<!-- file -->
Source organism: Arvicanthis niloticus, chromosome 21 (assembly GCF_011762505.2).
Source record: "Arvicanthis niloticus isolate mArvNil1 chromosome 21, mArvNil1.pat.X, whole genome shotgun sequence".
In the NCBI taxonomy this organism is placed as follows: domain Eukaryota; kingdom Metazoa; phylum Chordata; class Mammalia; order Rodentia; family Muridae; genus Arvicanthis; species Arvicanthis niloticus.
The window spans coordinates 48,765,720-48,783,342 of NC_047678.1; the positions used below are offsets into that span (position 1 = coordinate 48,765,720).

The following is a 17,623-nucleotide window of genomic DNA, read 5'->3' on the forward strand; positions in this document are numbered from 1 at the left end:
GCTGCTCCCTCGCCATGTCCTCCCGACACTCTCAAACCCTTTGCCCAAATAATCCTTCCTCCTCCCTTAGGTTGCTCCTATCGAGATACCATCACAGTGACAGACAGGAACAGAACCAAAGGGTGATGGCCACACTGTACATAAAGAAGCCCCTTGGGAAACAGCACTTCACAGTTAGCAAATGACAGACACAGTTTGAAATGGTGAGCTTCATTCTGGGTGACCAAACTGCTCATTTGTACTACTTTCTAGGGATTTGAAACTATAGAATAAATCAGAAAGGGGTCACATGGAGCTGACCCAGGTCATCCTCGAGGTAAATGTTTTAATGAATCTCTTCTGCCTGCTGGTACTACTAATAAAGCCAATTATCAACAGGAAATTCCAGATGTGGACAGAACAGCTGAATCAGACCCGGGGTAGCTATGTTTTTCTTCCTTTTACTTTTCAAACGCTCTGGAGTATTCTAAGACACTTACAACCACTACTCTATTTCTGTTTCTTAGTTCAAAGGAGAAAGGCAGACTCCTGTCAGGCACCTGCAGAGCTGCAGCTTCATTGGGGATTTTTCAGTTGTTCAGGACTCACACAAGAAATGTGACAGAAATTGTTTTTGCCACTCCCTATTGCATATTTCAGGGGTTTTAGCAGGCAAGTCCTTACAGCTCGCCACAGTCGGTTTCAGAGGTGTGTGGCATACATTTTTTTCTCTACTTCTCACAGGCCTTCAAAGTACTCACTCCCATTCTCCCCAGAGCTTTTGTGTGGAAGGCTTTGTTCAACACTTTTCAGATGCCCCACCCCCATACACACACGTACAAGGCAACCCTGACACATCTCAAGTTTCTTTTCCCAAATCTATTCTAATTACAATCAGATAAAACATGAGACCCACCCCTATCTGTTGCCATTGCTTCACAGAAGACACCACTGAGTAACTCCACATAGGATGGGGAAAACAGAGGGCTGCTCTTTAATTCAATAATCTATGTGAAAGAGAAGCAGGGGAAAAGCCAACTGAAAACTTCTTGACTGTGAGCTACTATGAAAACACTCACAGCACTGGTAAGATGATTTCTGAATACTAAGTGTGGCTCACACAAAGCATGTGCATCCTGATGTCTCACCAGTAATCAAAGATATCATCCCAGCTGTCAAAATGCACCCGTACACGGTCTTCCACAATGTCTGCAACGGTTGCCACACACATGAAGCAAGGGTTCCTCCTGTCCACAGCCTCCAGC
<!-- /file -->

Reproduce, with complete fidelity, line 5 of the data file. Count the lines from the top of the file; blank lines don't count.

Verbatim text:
The following is a 17,623-nucleotide window of genomic DNA, read 5'->3' on the forward strand; positions in this document are numbered from 1 at the left end: